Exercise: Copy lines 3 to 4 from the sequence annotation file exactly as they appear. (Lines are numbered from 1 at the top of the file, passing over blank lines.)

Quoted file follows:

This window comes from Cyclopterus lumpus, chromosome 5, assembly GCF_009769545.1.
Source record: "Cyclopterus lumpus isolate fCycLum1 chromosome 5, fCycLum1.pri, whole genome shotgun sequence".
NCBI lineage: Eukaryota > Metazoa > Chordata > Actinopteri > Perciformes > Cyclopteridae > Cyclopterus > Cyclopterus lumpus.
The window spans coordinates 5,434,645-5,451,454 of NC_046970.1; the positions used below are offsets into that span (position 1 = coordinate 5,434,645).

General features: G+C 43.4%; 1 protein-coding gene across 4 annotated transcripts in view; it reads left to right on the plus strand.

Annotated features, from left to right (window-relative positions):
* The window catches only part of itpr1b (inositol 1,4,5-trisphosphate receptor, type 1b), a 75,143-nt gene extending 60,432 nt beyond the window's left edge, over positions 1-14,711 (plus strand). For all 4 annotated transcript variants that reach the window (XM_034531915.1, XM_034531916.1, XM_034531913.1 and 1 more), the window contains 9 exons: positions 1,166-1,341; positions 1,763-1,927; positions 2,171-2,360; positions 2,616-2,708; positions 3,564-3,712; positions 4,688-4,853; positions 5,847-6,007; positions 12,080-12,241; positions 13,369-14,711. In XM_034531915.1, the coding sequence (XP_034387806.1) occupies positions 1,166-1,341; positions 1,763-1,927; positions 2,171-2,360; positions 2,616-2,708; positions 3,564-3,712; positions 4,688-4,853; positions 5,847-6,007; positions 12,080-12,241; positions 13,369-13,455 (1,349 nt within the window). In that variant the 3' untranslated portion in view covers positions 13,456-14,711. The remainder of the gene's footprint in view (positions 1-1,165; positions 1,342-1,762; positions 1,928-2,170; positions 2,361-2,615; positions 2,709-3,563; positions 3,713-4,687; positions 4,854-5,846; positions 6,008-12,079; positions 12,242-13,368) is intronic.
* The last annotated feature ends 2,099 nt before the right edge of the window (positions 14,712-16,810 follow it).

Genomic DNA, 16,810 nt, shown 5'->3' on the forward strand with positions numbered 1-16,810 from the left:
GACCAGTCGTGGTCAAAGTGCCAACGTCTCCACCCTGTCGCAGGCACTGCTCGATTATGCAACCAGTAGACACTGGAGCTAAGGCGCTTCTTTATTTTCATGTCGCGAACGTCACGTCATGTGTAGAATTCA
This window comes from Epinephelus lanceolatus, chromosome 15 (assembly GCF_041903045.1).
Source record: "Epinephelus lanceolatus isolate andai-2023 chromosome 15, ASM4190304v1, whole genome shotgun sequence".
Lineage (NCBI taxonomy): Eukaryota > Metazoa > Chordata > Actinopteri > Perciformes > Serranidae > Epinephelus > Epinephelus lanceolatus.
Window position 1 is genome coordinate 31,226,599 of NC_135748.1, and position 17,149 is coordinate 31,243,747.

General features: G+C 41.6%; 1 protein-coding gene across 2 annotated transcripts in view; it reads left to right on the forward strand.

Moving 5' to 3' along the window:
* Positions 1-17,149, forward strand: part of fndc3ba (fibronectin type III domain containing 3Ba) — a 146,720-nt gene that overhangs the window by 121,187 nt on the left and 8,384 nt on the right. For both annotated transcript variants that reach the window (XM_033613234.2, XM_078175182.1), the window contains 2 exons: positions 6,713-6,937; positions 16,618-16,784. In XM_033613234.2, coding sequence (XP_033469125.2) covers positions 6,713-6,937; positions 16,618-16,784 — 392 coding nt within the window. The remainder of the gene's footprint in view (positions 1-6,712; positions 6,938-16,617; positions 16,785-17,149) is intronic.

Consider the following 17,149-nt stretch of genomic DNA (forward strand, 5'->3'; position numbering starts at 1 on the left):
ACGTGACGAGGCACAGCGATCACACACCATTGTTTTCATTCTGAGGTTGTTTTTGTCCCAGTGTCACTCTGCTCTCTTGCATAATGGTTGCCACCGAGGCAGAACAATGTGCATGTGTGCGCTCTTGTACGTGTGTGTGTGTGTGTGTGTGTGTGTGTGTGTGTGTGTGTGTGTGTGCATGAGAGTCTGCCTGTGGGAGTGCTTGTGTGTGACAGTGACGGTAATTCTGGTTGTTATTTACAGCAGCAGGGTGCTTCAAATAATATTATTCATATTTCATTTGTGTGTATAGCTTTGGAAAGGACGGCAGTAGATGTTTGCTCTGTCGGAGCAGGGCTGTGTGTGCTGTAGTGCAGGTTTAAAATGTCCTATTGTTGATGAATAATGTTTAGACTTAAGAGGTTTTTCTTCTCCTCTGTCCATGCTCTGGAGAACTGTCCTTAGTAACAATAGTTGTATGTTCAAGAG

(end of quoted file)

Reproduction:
NCBI lineage: Eukaryota > Metazoa > Chordata > Actinopteri > Perciformes > Cyclopteridae > Cyclopterus > Cyclopterus lumpus.
The window spans coordinates 5,434,645-5,451,454 of NC_046970.1; the positions used below are offsets into that span (position 1 = coordinate 5,434,645).